The hardest battle

Trinity’s newest organization, The Hidden Opponent, prioritizes mental health for athletes

In a moment that stunned the world, gymnastics superstar Simone Biles stepped up for a seemingly routine run at the vault during the 2020 Tokyo Olympics. While in the air, she experienced the “Twisties” — a phenomenon that results in a gymnast getting lost in the air in relation to the ground below. After hitting the ground hard on a rough landing, Biles walked off the mat. Her week-long mental health break caused a massive shift in gymnastics and the world of athletics. Even though attention to mental health in society has blossomed in recent years, the athletic world has seemingly been left behind up to now. Biles’ exit from the Olympics highlighted that athletes are still humans, no matter how high we place them on a pedestal.

The increased focus on mental health in sports has made its way to Trinity, thanks to the organization The Hidden Opponent. Founded by Victoria Garrick following a 2017 TED Talk, The Hidden Opponent is a group that aims to “create a strong community and unified platform for the many student-athletes who face mental issues,” according to their website. The non-profit focuses on raising awareness for mental health at the collegiate level, focusing on student-athletes. For some, college is stressful enough with papers, assignments and trying to balance a job. Throwing the stress of an NCAA athletic program into the mix can sometimes be too much.

The group has been brought to the Trinity University campus thanks to Kai McClelland, a first-year student-athlete with the Cross Country and Track teams who founded a Trinity-based chapter of the organization. A runner since she was just 8 years old, McClelland wrote an article in 2021 with the organization detailing her experiences juggling mental health and athletics.

“I personally had some experiences with mental health issues that led to physical health issues, and so that was something that I was very inspired to write, and I published it with [The Hidden Opponent],” McClelland said.

The Trinity community was supportive, with both current and former students speaking up for the cause.

“I had a few alumni and current students reach out and say, ‘Hey, I love this cause, and we want to see more of it at Trinity,’” McClelland said.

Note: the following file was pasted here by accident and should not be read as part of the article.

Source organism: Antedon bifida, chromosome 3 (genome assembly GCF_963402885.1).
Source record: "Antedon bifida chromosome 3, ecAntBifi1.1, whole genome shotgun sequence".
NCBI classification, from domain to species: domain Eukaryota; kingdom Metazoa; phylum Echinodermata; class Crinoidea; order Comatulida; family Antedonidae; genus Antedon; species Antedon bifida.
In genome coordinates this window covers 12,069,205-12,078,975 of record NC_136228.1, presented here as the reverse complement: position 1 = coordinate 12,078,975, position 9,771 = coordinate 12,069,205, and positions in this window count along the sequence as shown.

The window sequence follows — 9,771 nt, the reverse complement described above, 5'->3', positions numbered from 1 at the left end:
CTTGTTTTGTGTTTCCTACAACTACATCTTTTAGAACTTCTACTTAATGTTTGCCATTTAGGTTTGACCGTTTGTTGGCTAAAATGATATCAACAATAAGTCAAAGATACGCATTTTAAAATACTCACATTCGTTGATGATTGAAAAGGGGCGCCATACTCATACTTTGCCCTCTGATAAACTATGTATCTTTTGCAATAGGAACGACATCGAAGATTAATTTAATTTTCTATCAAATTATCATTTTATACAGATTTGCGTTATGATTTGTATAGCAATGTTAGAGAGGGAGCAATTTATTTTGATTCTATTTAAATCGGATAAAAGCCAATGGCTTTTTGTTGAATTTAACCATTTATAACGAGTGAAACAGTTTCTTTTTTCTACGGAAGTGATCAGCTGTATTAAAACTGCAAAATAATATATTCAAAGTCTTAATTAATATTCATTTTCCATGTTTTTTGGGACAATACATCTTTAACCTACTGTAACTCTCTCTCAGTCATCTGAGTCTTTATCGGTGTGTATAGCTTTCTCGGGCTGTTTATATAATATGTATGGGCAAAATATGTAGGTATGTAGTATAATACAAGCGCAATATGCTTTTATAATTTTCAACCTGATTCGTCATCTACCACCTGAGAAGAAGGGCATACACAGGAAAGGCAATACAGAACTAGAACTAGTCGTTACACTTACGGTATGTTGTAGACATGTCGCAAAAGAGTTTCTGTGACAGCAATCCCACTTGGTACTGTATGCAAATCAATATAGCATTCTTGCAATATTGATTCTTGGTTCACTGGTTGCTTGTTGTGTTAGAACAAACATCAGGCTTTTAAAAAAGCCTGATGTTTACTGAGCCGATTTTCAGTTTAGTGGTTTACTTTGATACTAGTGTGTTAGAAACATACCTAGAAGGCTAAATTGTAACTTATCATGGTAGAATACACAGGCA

After applying for the “Campus Captains” program, she began setting up the chapter on campus at the start of the semester.

The goal of The Hidden Opponent is primarily to help reduce the stigma surrounding athlete mental health— something that has been a significant issue for years. As junior basketball player Maggie Shipley said, the mental side of the game is an important one.

“I feel that [mental health] has always been an important thing, but it’s becoming more of a topic in athletics, especially because the mental side of the game is really half the battle. You can be completely physically prepared and skilled, but if you’re not mentally there, you’re not going to succeed,” Shipley said.

The Trinity chapter has already gotten multiple athletes under the umbrella from every class, working to raise awareness for everyone.

“The focus is to empower athletes to take ownership of mental health awareness and unite against mental stigma,” McClelland said. “A lot of it is raising awareness. There are a lot of operations on social media in order to do that. It’s also about allowing athletes to bring the cause to their friends and [allowing] everyone to be able to take part.”

The organization isn’t new to college campuses and has a large following throughout the nation. When Shipley heard that The Hidden Opponent was coming to Trinity, it was easy to support.

“It’s so important that we’re starting The Hidden Opponent here because mental health is a big piece of success. It’s really important that it’s being talked about and people feel comfortable on teams bringing it up. The stigma around mental health makes it harder when people feel like they’re dealing with it alone.”

In her 2021 article, McClelland talks about some mental health struggles she faced in high school, including a hospitalization for debilitating chronic illness related to stress in 2019. Shipley, too, described how mental health could be an issue for collegiate athletes.

“I would say my transition from high school to college athletics was shocking. The demands definitely did take a toll on my mental health, but I feel that with time I’ve learned to navigate that. Knowing where I was at freshman year, I don’t want other athletes to feel like what they’re experiencing isn’t normal, and if they need help, there should be resources that they can go to. That’s what I love about The Hidden Opponent. It’s a resource where athletes can relate to other people about what they’re going through.”

Though athletes are the primary focus of The Hidden Opponent, mental health is a battle that everyone goes through. McClelland hopes that the organization can grow into a club that helps not only athletes but also the university.

“One of the main things that we want to do is promote the conversation of mental health awareness at Trinity and create a campus culture of mental health support,” McClelland said. “Part of that is in raising awareness but also in allowing athletes to connect forces, join together and build a community around the cause. When someone’s coming in as a recruit or even as a veteran athlete, they know that they’re supported in whatever mental health struggles they’re going through.”